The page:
I did, however, have a second role. OXHA has been at the forefront of exploiting the opportunities offered by the media, thanks to the expertise of an extremely innovative production company,
Joose TV. The summits are web cast live and, if you have followed the links above, accompanied by webcast commentaries. In an innovation this year I did a series of interviews with some of the participants: Larry Gostin, Srinath Reddy, Judith Mackay (Bloomberrg Tobacco Initiative), Abdullah Daar (leader of the Grand Challenges project), Claire Lyons (Pepsico Foundation), Viliani Tangi (Health Minister of Tonga), and Christine Hancock (OXHA). You can view them on the 3four50 site.

18th February: Izhevsk, Russia
Not an auspicious start. Shortly after we arrived at Moscow airport it was announced that our
Izhavia flight was delayed two hours, then another two hours, and then a few more. Izhavia only has a few planes and several of them were out of order. Our Yak 42 that should have left at 7pm finally took off, in heavy snow, at 3 am. The joys of travel…
We have been working with colleagues in Izhevsk, an industrial city near the Urals, for about 5 years. It was there that we undertook the research showing the major role played by surrogate alcohols (aftershaves, fire lighting liquid and the like) in the Russian mortality crisis. In our earlier work we reported that these substances were
drunk regularly by about 8% of working age men and their consumption was very strongly associated with premature death, even after taking account of consumption of other forms of alcohol. There are, of course, a few sceptics who are unconvinced of their importance but the evidence is now overwhelming.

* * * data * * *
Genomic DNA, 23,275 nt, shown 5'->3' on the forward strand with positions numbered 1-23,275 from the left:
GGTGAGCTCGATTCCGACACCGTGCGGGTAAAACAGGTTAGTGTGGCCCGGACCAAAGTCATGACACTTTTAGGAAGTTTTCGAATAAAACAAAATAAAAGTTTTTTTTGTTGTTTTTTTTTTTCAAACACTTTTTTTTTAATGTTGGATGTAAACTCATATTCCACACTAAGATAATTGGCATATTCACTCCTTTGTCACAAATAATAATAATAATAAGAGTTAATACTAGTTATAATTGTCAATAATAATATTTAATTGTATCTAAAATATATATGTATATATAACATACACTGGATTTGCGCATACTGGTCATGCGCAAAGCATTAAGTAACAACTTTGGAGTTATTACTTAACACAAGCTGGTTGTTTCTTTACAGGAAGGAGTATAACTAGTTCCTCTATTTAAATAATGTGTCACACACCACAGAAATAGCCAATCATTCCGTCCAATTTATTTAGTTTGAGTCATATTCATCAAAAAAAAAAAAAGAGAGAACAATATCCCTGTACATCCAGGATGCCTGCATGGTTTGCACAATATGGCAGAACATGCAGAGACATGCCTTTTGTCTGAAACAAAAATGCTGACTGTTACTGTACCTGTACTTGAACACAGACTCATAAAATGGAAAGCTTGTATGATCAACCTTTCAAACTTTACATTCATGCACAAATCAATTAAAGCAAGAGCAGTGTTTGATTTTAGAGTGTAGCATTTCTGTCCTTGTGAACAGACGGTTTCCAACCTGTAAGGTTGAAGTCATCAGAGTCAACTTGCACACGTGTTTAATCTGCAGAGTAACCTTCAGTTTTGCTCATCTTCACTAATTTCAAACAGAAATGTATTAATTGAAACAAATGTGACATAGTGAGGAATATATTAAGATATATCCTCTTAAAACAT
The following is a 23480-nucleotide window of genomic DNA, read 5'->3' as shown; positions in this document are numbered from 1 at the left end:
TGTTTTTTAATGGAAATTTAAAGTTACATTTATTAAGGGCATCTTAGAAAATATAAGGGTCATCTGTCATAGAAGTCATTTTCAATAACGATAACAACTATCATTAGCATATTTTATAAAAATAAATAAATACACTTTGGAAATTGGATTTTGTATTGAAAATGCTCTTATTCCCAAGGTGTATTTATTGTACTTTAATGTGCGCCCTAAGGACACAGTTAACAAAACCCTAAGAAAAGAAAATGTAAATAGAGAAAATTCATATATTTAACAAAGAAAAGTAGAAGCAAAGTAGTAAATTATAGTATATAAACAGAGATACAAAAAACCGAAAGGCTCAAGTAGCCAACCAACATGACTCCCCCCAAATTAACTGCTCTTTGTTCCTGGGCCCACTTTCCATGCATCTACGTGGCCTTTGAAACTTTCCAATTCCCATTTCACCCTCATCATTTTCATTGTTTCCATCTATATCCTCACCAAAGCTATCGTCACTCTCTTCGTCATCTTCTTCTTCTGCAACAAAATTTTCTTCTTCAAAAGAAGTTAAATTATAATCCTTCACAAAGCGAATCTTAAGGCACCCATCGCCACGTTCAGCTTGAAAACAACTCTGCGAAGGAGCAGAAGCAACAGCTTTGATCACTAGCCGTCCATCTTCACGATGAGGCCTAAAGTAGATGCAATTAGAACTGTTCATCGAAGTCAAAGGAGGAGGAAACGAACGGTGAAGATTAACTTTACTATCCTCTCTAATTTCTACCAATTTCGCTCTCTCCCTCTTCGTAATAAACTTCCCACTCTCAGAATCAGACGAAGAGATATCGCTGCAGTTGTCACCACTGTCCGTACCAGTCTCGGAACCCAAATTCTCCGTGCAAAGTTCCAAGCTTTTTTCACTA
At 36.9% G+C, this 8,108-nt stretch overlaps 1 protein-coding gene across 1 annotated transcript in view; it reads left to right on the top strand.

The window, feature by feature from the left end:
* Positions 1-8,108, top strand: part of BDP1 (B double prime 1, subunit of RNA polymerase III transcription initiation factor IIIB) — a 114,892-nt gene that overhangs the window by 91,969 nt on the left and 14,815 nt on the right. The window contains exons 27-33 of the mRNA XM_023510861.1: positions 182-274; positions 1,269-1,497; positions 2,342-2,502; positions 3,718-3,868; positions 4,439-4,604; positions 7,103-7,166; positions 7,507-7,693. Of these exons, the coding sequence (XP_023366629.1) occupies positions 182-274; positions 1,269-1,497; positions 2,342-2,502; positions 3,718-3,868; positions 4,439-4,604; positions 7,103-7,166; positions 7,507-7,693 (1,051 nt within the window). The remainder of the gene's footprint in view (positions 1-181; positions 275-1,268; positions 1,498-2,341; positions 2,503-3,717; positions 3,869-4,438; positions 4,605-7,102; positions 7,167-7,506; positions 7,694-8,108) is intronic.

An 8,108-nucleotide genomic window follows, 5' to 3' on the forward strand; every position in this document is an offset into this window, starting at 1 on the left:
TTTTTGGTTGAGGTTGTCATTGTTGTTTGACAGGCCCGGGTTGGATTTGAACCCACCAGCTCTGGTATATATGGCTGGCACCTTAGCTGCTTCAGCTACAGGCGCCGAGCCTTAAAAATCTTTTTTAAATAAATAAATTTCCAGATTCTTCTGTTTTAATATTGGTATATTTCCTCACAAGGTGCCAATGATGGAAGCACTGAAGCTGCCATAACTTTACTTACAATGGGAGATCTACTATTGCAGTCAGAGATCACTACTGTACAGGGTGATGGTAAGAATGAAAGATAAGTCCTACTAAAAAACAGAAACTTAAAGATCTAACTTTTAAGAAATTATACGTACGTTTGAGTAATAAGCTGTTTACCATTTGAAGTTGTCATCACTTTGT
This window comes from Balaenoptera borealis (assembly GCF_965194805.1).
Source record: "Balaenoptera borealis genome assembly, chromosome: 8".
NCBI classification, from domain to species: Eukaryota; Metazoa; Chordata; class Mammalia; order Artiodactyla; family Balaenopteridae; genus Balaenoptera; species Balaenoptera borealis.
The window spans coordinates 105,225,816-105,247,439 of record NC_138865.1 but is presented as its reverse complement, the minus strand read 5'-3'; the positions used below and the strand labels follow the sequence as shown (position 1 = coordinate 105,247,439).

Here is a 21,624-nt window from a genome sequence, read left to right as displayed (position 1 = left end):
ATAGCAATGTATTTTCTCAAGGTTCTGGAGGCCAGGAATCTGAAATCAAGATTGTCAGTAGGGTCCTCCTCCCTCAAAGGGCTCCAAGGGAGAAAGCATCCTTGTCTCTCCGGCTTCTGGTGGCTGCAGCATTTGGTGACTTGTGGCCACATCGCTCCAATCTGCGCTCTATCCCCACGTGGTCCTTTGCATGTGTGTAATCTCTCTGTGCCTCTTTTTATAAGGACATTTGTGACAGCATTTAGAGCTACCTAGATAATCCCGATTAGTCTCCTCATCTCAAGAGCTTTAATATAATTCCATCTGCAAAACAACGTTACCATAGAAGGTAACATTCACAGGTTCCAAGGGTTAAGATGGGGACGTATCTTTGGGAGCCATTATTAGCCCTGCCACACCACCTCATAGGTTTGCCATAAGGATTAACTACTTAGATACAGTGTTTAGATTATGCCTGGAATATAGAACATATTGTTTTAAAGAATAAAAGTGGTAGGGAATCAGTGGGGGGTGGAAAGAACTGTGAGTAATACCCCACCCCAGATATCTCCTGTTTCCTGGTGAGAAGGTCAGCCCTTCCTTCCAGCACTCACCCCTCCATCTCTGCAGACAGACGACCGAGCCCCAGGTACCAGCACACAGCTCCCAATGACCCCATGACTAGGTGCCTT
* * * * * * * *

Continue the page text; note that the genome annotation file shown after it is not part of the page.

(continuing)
The obvious next step is to do something about this problem. In fact, the Russian government did introduce a package of measures in 2006 that reduced supply of these substances, mainly by making it more difficult to get licences to sell them and the monitoring equipment needed to assess tax on them. Since then, life expectancy has increased markedly although it is still too early to say if it is a direct result of the new legislation or not.
Our current research involves following up those men who were the controls in our earlier study, to see how they have fared since we last spoke to them. We are also inviting them to come for health checks, where we can advise them about problems such as high blood pressure – a major problem in Russia. Those who are drinking heavily are being invited to participate in a randomised controlled trial of motivational interviewing, a brief intervention that has been effective in changing behaviour elsewhere.